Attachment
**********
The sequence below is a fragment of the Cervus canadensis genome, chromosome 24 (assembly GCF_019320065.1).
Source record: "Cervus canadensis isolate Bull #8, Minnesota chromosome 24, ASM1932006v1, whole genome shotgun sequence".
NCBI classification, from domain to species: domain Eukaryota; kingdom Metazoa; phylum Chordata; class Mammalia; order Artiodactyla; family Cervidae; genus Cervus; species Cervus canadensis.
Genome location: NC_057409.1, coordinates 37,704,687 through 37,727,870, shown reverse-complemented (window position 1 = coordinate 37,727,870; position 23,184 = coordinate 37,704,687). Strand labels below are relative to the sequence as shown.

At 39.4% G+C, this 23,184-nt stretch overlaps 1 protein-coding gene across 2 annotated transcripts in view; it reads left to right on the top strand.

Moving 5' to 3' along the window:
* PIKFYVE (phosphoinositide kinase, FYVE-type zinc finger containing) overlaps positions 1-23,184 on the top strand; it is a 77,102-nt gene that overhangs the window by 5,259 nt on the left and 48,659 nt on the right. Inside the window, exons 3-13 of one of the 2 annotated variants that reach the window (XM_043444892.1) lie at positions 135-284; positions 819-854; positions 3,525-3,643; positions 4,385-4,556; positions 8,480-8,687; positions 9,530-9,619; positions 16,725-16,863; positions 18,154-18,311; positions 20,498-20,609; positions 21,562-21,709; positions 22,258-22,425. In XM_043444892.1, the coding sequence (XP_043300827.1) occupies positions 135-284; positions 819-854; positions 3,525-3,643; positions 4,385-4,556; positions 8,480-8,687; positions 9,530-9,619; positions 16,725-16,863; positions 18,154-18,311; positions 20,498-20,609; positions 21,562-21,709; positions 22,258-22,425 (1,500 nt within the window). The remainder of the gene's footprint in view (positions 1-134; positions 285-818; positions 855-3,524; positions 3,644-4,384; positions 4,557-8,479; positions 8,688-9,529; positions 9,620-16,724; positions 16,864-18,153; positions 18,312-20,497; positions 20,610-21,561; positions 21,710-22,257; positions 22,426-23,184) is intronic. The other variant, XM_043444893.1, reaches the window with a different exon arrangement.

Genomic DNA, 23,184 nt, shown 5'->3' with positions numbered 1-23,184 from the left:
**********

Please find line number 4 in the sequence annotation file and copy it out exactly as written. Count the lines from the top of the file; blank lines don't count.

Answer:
Genome location: NC_057409.1, coordinates 37,704,687 through 37,727,870, shown reverse-complemented (window position 1 = coordinate 37,727,870; position 23,184 = coordinate 37,704,687). Strand labels below are relative to the sequence as shown.